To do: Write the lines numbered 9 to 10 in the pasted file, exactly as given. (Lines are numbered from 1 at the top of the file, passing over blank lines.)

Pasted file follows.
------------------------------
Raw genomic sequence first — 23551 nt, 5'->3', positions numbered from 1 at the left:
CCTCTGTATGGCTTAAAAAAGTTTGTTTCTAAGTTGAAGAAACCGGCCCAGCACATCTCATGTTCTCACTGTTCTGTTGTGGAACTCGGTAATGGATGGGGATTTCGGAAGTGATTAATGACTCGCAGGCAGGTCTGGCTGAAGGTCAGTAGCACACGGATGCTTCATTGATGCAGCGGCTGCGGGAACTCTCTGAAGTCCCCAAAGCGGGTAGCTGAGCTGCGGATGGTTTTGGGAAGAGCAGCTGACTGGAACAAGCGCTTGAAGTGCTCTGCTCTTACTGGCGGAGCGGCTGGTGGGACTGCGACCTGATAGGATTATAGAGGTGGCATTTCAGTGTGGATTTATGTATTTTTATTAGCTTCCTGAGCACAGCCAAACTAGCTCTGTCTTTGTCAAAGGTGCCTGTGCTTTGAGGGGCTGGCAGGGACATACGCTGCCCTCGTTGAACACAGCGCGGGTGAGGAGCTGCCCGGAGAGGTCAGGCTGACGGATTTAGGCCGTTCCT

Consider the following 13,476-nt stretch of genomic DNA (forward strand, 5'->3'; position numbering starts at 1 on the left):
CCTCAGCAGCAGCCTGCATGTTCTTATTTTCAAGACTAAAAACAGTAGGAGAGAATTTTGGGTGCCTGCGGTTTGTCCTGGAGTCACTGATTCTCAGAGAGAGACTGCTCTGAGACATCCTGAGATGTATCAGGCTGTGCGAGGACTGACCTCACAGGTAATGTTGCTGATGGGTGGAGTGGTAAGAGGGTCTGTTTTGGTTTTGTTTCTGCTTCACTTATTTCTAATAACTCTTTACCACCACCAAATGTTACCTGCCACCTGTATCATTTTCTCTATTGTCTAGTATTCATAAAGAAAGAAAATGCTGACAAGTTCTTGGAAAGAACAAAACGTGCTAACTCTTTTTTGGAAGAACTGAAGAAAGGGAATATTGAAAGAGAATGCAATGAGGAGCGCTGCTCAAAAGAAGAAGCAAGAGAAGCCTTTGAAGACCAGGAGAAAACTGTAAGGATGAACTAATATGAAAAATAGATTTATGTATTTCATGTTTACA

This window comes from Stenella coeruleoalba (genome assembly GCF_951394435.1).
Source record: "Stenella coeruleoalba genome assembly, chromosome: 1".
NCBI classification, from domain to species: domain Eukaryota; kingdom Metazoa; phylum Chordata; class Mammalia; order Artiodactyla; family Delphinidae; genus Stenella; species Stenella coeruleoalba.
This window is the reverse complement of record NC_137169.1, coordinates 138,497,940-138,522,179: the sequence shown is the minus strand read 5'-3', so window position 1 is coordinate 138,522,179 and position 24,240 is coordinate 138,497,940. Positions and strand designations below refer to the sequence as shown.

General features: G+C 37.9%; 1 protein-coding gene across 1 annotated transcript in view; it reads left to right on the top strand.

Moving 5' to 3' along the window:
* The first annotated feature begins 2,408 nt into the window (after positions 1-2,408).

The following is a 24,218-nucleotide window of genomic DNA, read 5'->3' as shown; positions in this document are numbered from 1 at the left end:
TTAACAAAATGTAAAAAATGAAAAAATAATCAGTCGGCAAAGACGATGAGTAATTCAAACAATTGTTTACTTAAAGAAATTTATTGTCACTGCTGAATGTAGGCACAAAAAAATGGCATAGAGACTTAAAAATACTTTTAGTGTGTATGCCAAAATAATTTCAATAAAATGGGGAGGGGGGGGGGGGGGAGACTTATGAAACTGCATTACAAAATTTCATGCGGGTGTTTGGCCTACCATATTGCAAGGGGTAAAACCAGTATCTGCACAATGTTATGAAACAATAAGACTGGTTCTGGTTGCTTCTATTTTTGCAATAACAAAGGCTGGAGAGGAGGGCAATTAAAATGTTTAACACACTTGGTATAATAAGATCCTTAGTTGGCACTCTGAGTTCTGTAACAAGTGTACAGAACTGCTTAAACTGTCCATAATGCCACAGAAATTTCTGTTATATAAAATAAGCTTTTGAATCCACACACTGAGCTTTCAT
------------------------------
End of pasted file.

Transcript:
General features: G+C 37.9%; 1 protein-coding gene across 1 annotated transcript in view; it reads left to right on the top strand.

Moving 5' to 3' along the window: